Ask the veterinarian: Caring for your senior pets
Thanks to advances in veterinary medicine, our four-legged family members are living longer than ever. As the pet parent of a senior dog myself, I can easily relate to my clients' concerns for their aging companions. Here are some of the questions I am most frequently asked by owners of senior pets.
At what age is my pet considered a senior?
As a very general rule, dogs are considered senior citizens between seven and ten years of age. Smaller dogs tend to live longer and experience age-related changes later in life than their large-breed counterparts. Giant breeds - those weighing 91 pounds or more - are considered senior at age five, whereas cats do not receive senior status until age eleven. Just like their humans, our pets do not always follow the rules when it comes to aging. Some retain excellent health and vitality long after their muzzles turn gray, while others - like my senior dachshund - lobby for an early retirement. While every pet ages differently, a few minor adjustments in their lifestyle can help them enjoy their golden years. Which takes me to another frequent;y asked question.
Does my senior pet need special screenings or tests?
Like humans over the age of 40, senior pets should see their doctor more regularly. All pets should have routine, annual bloodwork to monitor for signs of diseases that my lack clinical signs. Early detection becomes even more important as our pets mature. In addition to general tests to monitor the functions of the major organs, on older pet's thyroid should be regularly checked as well. A urinalysis can check for kidney and endocrine gland abnormalities, as well as common urinary tract infections. Senior pets should see their veterinarian twice per year. While complete diagnostics may not be needed this often, a complete nose to tail physical exam will allow your vet to spot early signs of joint problems, arthritis, cognitive disorders, or issues related to your pet's specific breed.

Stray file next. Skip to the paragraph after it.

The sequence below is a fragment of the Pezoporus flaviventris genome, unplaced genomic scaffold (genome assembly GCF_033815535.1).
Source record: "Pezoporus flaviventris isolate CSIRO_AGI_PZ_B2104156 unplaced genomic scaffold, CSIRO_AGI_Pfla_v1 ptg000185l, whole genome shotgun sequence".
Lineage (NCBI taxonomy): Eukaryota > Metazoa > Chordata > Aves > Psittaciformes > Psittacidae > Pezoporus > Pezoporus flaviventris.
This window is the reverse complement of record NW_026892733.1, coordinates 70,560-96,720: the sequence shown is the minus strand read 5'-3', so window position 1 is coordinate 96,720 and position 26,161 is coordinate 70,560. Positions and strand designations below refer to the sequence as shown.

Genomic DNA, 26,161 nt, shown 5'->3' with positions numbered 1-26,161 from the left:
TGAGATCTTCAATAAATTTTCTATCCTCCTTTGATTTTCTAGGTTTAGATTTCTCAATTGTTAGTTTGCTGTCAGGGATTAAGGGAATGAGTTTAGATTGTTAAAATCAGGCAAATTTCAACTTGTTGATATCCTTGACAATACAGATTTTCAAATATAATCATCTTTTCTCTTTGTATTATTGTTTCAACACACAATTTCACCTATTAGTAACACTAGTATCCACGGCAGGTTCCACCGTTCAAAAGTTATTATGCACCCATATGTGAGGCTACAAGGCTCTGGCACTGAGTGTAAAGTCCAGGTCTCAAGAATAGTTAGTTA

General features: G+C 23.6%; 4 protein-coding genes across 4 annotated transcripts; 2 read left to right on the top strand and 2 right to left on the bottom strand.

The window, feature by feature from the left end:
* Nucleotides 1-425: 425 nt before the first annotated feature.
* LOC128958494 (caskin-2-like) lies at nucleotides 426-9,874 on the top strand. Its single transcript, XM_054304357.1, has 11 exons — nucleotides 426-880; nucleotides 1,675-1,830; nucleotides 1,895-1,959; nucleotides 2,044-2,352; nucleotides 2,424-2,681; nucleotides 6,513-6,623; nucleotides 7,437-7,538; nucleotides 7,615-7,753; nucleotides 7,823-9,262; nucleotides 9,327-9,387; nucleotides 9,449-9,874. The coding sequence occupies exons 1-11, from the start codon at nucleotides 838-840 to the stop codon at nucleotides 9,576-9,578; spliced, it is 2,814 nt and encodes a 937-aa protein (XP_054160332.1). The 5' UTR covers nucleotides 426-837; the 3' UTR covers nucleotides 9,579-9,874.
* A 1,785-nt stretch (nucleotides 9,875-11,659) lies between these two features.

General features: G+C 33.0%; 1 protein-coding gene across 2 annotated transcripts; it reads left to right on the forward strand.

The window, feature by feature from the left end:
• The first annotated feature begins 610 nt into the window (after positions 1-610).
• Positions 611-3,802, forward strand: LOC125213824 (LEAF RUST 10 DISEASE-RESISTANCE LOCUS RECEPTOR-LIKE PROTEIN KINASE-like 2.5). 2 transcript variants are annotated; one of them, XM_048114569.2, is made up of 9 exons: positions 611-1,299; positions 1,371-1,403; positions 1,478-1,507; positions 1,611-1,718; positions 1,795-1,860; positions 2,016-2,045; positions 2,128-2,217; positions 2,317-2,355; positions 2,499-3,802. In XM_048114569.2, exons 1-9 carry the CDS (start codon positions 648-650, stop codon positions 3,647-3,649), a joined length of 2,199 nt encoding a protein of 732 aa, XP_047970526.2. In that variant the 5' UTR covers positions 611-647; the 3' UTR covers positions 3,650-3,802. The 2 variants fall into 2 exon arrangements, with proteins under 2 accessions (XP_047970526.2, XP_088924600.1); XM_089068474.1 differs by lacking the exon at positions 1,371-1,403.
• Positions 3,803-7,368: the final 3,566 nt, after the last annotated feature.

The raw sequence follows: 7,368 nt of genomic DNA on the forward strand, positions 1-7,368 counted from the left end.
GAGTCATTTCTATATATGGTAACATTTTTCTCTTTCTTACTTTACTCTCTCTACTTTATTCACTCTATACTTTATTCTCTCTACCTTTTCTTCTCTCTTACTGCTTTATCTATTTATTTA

Senior pets that have not been spayed or neutered are at alarmingly high risks for testicular cancer, prostate cancer, breast cancer, and life-threatening uterine infections. If you have not spayed or neutered your senior pet, please do this for them now. They are well past their reproductive prime, and the unnecessary hormones produced by their bodies are putting their lives at risk.
Should I change my senior pet's diet?
Just like us, our pets' metabolisms slow down as they age. The high fat, high protein diet she ate during her frisbee-catching days may become to difficult for her to digest as she ages. Additionally, as her activity level decreases, she will not require as many calories. Since every pet is different, it is important to discuss potential diet changes with your veterinarian. He/she may recommend a change to a diet that is more appropriate for a senior pet. It is especially important - and more challenging - to prevent an aging pet from becoming overweight or obese. Feed your senior pets smaller meals more often, and stay away from calorically dense commercial pet treats.
What about vitamins and supplements?
Again, every pet is different - and so is every veterinarian! Ask your pet's doctor if they recommend a multi-vitamin for your pet. Be sure to tell him/her what food you are feeding, including treats and table food. Be honest. We won't judge you, and we only know what you tell us. Personally, I am a big fan of glucosamine chondroitin/MSM supplements, as they help to rebuild cartilage and lubricate joints. There is also some very exciting new research being done on omega 3 fatty acids. This inexpensive nutriceutical is essential for maintaing a healthy weight, and works wonders for the skin, coat, and joints. As a general rule, I recommend omega 3's for any patient that waddles, scratches, or limps. There are many other supplements available to address specific issues such as liver health, bladder health, kidney function, and anxiety. Consult your veterinarian on whether or not your pet needs additional supplements.
What are some symptoms I should watch for with a senior pet?
Any unusual symptoms should be addressed by your veterinarian right away. Symptoms to report immediately include changes in water intake and urination, incontinence, lumps, weakness, coughing, exercise intolerance, changes in weight or appetite, or sudden changes in behavior. Cats who begin urinating outside their litter boxes should be promptly seen by their veterinarian. Increased or unusual vocalizations, and changes in grooming behavior are causes for concern in senior cats.
While our aging companions may require a little extra TLC, I firmly believe that age is not a disease. With an ounce of prevention - and tons of love - we can help our best friends to stay by our sides well into their golden years.
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